Nearly four years after Ethan Morse was jailed 114 days for a murder he didn't commit, a federal civil rights jury on Friday awarded him $498,300 in damages, ruling Merced County sheriff's detectives had tricked a judge into signing a warrant to arrest Morse in July 2014.
Morse, 21, left the courtroom with a big smile . He and his mother Cindy Morse deferred questions to his attorneys, Jayme Walker and J. Garry Gwilliam.
"Ethan Morse has been vindicated," Gwilliam said, noting that the jury of six men and two women voted unanimously to find that Lt. Charles "Chuck" Hale and Detective Erick Macias had committed judicial deception to get a warrant to falsely arrest Morse.
Because jurors found true the judicial deception claim, jurors will return Tuesday to determine whether Hale and Macias should pay Morse punitive damages. And once the trial is over, Merced County could be on the hook to pay Morse's lawyers hundreds of thousands of dollars in attorney fees.
After he was freed from jail, Morse sued Hale and Macias for violating his civil rights by maliciously or recklessly lying to a judge to get a warrant for his arrest. He spent nearly four months in jail before Merced County Superior Court Judge Ronald Hansen in November 2014 declared him factually innocent of the murder charge and freed him .
Morse also accused Detective Jose Sam Sanchez of inflicting emotional distress, but the jury rejected that claim, clearing Sanchez of any wrongdoing.
During the trial, Walker and Gwilliam said the evidence proved that Hall, Macias and Sanchez coerced witnesses, omitted key evidence in a warrant affidavit that would have exonerated Morse, and manipulating evidence to get a judge to sign it.
But lawyers for Hale, the county and the two detectives insisted they had sufficient evidence and probable cause to arrest the son of Merced County District Attorney Larry Morse II.
The verdict came after eight day of testimony over three weeks from 18 witnesses.
In closing arguments on Wednesday, Walker told the jury that trial shined a bad light on law enforcement because officers take an oath be fair to everyone they encounter. "We give them the power to arrest and to use lethal force," Walker said. "When they abuse that power, they impact everyone's basic human rights."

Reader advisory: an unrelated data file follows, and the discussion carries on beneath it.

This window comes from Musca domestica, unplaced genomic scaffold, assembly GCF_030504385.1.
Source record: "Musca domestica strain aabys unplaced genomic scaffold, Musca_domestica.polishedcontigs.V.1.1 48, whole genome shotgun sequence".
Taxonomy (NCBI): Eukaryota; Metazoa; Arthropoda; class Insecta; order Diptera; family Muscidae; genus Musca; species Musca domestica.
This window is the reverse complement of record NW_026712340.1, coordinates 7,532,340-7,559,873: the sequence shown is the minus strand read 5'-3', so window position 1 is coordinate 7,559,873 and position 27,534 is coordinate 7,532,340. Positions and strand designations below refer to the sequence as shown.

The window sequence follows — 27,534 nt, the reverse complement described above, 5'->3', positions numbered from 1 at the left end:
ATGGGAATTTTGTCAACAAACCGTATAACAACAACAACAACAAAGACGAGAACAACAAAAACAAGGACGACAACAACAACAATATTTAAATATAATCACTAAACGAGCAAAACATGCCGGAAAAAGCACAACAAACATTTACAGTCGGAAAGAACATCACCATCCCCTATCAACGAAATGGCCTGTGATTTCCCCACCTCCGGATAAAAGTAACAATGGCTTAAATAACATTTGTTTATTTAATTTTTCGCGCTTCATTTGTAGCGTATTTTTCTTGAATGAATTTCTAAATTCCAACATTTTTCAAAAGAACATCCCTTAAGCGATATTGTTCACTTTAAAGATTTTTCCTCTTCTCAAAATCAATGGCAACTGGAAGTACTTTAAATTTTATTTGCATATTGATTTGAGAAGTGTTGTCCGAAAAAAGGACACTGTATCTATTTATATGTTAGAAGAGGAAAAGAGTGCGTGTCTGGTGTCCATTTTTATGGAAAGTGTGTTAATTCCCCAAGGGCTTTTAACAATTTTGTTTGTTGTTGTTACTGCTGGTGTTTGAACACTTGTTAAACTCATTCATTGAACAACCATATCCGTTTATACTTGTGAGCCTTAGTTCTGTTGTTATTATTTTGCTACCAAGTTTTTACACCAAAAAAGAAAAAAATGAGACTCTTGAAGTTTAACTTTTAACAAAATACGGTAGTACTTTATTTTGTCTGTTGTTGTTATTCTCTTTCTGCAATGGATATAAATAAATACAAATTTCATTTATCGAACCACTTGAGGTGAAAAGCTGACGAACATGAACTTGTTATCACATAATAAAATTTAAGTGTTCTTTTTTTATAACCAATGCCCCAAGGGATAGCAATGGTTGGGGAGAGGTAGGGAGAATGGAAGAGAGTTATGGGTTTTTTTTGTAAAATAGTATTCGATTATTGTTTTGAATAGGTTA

She and Gwilliam asked the jury to award Morse up to $10 million, arguing that during his time in jail, Morse constantly worried that a inmate might harm or kill him. He also missed his grandfather's funeral and first semester of college, causing his life to go into a tailspin, Gwilliam said.
To make matters worse, Gwilliam said, Morse's reputation was ruined because critics on social media have have labeled him a murderer in a gang slaying. Morse suffers from anxiety and depression and "will never have peace of mind," Gwilliam said.
Attorney Dana Fox, who is representing Merced County and Hale, insisted that the detectives did nothing wrong. He said there was no evidence, including from Larry Morse, that Hale or the two detectives had targeted Ethan Morse. He also said no one testified that Hall and the two detectives had said anything malicious and reckless in arresting Morse. But if jury found the defendants liable, Fox said a more reasonable amount to award Morse would be $219,616.
But it was Hale's and Macias' actions that got them in trouble, Walker said.
In closing arguments, Walker contended that Hale and the two detectives got angry when Ethan Morse and his father "stood up to them" and told them that the July 17, 2014 arrest of gang member Jacob Logan-Tellez on a murder charge was wrong. "They (detectives) were too proud to admit they were wrong," Walker said, especially since the sheriff's department had called a news conference to announce Logan-Tellez's arrest.
Instead of seeking the truth, the detectives were "driven by ambition, celebrity and publicity," Walker said. Most of all, Walker said, the detectives wanted Larry Morse "to eat his words."